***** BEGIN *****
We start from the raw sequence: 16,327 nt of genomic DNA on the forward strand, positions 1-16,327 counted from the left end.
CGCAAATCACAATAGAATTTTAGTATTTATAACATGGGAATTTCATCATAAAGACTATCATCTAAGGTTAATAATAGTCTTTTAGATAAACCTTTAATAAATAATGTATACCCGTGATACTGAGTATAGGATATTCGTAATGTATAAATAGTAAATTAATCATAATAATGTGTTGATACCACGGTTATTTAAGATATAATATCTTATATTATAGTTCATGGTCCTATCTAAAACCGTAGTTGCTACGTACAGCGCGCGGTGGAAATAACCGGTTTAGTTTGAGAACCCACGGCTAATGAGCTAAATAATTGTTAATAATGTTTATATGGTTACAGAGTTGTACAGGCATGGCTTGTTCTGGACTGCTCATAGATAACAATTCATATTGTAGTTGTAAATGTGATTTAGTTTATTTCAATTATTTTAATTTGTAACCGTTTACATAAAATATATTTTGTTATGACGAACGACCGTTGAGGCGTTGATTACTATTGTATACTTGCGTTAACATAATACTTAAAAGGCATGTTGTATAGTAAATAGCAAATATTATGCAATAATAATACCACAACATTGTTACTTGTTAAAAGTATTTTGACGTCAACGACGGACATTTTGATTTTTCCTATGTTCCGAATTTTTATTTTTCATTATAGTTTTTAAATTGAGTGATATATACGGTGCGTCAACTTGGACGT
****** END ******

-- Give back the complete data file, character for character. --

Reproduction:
We start from the raw sequence: 16,327 nt of genomic DNA on the forward strand, positions 1-16,327 counted from the left end.
CGCAAATCACAATAGAATTTTAGTATTTATAACATGGGAATTTCATCATAAAGACTATCATCTAAGGTTAATAATAGTCTTTTAGATAAACCTTTAATAAATAATGTATACCCGTGATACTGAGTATAGGATATTCGTAATGTATAAATAGTAAATTAATCATAATAATGTGTTGATACCACGGTTATTTAAGATATAATATCTTATATTATAGTTCATGGTCCTATCTAAAACCGTAGTTGCTACGTACAGCGCGCGGTGGAAATAACCGGTTTAGTTTGAGAACCCACGGCTAATGAGCTAAATAATTGTTAATAATGTTTATATGGTTACAGAGTTGTACAGGCATGGCTTGTTCTGGACTGCTCATAGATAACAATTCATATTGTAGTTGTAAATGTGATTTAGTTTATTTCAATTATTTTAATTTGTAACCGTTTACATAAAATATATTTTGTTATGACGAACGACCGTTGAGGCGTTGATTACTATTGTATACTTGCGTTAACATAATACTTAAAAGGCATGTTGTATAGTAAATAGCAAATATTATGCAATAATAATACCACAACATTGTTACTTGTTAAAAGTATTTTGACGTCAACGACGGACATTTTGATTTTTCCTATGTTCCGAATTTTTATTTTTCATTATAGTTTTTAAATTGAGTGATATATACGGTGCGTCAACTTGGACGT